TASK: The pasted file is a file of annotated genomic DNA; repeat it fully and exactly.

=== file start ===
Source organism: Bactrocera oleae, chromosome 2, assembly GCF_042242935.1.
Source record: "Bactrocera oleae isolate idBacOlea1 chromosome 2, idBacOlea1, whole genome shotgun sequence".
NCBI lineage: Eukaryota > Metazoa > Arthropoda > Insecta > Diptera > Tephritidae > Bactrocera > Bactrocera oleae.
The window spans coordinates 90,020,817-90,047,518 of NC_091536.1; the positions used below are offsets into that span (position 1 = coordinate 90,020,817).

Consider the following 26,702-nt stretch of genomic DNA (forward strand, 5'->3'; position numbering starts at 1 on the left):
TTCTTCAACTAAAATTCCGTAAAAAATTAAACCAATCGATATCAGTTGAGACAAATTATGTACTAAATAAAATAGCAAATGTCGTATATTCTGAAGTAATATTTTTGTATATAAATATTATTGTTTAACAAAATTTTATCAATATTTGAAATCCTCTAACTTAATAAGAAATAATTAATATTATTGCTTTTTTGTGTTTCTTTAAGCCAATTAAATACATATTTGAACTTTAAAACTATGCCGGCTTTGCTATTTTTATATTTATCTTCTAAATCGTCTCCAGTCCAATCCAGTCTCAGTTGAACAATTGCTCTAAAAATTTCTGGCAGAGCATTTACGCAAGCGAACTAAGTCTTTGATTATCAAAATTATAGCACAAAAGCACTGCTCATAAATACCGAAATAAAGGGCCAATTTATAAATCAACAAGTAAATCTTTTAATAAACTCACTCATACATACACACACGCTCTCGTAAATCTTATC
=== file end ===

Source organism: Bactrocera oleae, chromosome 2, assembly GCF_042242935.1.
Source record: "Bactrocera oleae isolate idBacOlea1 chromosome 2, idBacOlea1, whole genome shotgun sequence".
NCBI lineage: Eukaryota > Metazoa > Arthropoda > Insecta > Diptera > Tephritidae > Bactrocera > Bactrocera oleae.
The window spans coordinates 90,020,817-90,047,518 of NC_091536.1; the positions used below are offsets into that span (position 1 = coordinate 90,020,817).

Consider the following 26,702-nt stretch of genomic DNA (forward strand, 5'->3'; position numbering starts at 1 on the left):
TTCTTCAACTAAAATTCCGTAAAAAATTAAACCAATCGATATCAGTTGAGACAAATTATGTACTAAATAAAATAGCAAATGTCGTATATTCTGAAGTAATATTTTTGTATATAAATATTATTGTTTAACAAAATTTTATCAATATTTGAAATCCTCTAACTTAATAAGAAATAATTAATATTATTGCTTTTTTGTGTTTCTTTAAGCCAATTAAATACATATTTGAACTTTAAAACTATGCCGGCTTTGCTATTTTTATATTTATCTTCTAAATCGTCTCCAGTCCAATCCAGTCTCAGTTGAACAATTGCTCTAAAAATTTCTGGCAGAGCATTTACGCAAGCGAACTAAGTCTTTGATTATCAAAATTATAGCACAAAAGCACTGCTCATAAATACCGAAATAAAGGGCCAATTTATAAATCAACAAGTAAATCTTTTAATAAACTCACTCATACATACACACACGCTCTCGTAAATCTTATC